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Feherty backs McIlroy to be a Major force for years to come

By Liam Kelly

Published 24/05/2016

Swing David: GolfNow Ambassador David Feherty with GolfNow's Chris Knipe and Dan Higgins
Swing David: GolfNow Ambassador David Feherty with GolfNow's Chris Knipe and Dan Higgins

Rory McIlroy can achieve double figures in Major championship victories.

That's the verdict of former Ryder Cup player and highly successful US television commentator David Feherty.

Feherty interviewed newly crowned Dubai Duty Free Irish Open champion McIlroy at Carton House yesterday, where the Holywood man was hosting a golf clinic for the Northern Ireland football squad ahead of their Euro 2016 adventure.

McIlroy got no mercy from the irreverent Bangor-born Feherty, who started his career as assistant professional at Holywood GC 19 years before the future four-time Major champion was born.

McIlroy turned up late for the chat with Feherty for the Golf Channel - understandably, after celebrating his epic win in a dramatic finish at The K Club on Sunday.

"He got wrecked, but not totally wrecked. He needed a couple of Advil this morning," said Feherty.

No worries. Feherty is a huge fan and, when Majors are mentioned, he takes an optimistic view.

"For Rory to have won four so far is fantastic. Can he win double figures? Absolutely," said Feherty. "He's, what, 27? And the shape he's in...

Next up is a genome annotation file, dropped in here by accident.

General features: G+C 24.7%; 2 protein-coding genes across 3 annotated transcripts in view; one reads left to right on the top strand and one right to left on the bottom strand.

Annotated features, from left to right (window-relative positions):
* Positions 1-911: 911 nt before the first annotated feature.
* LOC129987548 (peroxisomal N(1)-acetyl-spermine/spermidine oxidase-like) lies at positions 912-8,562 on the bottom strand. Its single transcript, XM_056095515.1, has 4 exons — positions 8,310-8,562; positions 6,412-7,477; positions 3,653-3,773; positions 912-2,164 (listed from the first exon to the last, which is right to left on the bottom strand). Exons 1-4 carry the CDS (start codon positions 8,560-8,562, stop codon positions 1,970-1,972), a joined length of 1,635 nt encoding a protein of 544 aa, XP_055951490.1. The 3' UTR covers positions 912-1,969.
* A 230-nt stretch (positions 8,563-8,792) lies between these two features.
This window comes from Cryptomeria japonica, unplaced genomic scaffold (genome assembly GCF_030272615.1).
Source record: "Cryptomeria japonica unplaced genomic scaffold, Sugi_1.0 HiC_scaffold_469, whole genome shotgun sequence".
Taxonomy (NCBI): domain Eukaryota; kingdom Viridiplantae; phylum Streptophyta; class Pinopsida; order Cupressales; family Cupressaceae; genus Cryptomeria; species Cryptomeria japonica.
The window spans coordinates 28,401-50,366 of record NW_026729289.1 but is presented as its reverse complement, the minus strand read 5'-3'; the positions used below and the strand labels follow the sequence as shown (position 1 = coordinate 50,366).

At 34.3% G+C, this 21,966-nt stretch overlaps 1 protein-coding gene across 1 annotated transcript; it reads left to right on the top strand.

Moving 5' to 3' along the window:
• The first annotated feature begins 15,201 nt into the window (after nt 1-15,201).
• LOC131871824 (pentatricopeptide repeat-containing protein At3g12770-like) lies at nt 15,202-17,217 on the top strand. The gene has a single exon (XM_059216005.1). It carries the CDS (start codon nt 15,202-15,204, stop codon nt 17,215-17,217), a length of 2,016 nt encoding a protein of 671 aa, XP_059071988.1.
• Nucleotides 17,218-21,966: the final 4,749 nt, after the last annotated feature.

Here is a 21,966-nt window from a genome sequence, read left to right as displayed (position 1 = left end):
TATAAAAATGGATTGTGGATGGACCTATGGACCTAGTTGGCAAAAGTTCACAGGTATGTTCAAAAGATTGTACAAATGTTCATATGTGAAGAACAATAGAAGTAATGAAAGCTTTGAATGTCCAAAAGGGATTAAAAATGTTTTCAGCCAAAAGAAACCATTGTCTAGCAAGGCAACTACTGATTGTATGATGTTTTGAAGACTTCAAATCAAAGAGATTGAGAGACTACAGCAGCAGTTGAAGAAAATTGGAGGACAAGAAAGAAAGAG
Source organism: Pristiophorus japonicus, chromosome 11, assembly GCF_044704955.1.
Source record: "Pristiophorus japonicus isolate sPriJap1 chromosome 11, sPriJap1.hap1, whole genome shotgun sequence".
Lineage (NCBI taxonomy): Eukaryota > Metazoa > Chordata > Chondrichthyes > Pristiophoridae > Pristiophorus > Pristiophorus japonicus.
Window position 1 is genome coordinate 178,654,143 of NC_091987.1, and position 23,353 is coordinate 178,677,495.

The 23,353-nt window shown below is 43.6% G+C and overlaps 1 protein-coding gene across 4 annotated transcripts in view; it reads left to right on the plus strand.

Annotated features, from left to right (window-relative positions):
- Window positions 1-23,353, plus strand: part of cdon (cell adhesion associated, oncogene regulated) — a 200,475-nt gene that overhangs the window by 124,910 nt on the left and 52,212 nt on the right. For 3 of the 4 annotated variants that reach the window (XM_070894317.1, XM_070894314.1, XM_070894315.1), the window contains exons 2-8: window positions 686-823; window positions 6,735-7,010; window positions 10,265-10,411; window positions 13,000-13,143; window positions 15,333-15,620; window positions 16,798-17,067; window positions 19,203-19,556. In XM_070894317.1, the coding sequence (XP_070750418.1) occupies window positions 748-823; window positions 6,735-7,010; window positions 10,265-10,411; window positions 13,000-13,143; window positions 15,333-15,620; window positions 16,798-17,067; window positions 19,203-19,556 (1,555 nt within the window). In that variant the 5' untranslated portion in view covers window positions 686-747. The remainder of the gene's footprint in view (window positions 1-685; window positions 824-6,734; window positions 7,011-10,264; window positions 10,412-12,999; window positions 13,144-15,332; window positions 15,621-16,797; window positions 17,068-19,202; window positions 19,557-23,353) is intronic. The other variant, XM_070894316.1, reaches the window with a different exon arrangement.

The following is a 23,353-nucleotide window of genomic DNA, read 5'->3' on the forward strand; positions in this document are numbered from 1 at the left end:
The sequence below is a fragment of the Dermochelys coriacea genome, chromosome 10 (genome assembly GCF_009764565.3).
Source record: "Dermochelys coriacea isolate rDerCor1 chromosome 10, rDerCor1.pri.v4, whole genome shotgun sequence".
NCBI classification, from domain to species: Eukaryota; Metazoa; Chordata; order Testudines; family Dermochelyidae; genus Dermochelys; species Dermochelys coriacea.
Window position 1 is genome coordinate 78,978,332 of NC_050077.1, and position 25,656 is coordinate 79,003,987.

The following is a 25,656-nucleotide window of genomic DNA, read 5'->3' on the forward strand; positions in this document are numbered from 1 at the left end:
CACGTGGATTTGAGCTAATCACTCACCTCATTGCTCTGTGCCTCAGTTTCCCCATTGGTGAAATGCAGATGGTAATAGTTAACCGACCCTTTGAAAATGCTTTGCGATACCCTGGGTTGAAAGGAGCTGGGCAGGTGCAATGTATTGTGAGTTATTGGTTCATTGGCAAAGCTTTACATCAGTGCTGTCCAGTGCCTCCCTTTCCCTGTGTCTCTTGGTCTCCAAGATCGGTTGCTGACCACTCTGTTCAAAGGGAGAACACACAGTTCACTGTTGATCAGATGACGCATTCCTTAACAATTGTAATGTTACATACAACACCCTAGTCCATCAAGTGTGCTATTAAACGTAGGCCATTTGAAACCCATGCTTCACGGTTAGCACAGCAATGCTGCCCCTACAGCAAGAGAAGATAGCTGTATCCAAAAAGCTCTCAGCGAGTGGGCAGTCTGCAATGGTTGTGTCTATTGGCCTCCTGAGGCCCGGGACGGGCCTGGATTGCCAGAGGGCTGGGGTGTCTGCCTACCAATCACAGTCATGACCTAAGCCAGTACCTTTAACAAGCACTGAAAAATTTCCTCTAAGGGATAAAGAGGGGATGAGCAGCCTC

"The way Rory swings a club, he's not doing himself any damage. It's a beautiful free-flowing swing, with lots of long straight lines in it.

"There's nothing crunched up in it. There's a number of them in the game now who could win a lot of Majors, but there's a lot of things that can go wrong, too."

Just over 20 years have passed since Feherty finished up as a Tour pro. He had won five times on the European Tour and played in the 1991 Ryder Cup at Kiawah Island before a divorce and the loss of his playing rights on the PGA Tour necessitated a new career.

Enter CBS Sports, and a job as an on-course reporter and analyst. Feherty's spiky humour and refusal to be corralled made him a huge hit, and then Tiger Woods came on the scene in 1996. The rest is history.

"I ended up being in the right place when they were looking for somebody in television. I jumped at it," said Feherty.

Last January, he started a new job with NBC Sports and The Golf Channel but the brief is still basically the same - just be himself and keep the viewers informed and entertained.

He got up close and personal regularly with Woods as part of his on-course duties over the years, and right now, Feherty fears the end is nigh.

He believes that the big obstacle after Woods' back operations is that the problem appears to be in soft tissue and nerves.

"I think he has the feeling if he doesn't make it back this time, or it's not successful this time, that he might be done, from a physical standpoint," he said.

"There must be something about the game that has him hooked, because he can buy one of the Bahamas and declare himself a republic."

Meanwhile, a hoarse-sounding McIlroy said that he enjoyed the post-victory celebrations.

"If I couldn't have celebrated last night, I would never have celebrated. To be there and enjoy it with friends and family, there are not many times you get to be with everyone after a win, so it was very special," said McIlroy.

The three-wood 256-yard shot to the green at the par-five 16th will stand to McIlroy for years to come. He considered it one of the best of his career. Most definitely, in the circumstances.

"I needed to take the bull by the horns," he explained. "That was the shot that won the tournament."

Belfast Telegraph

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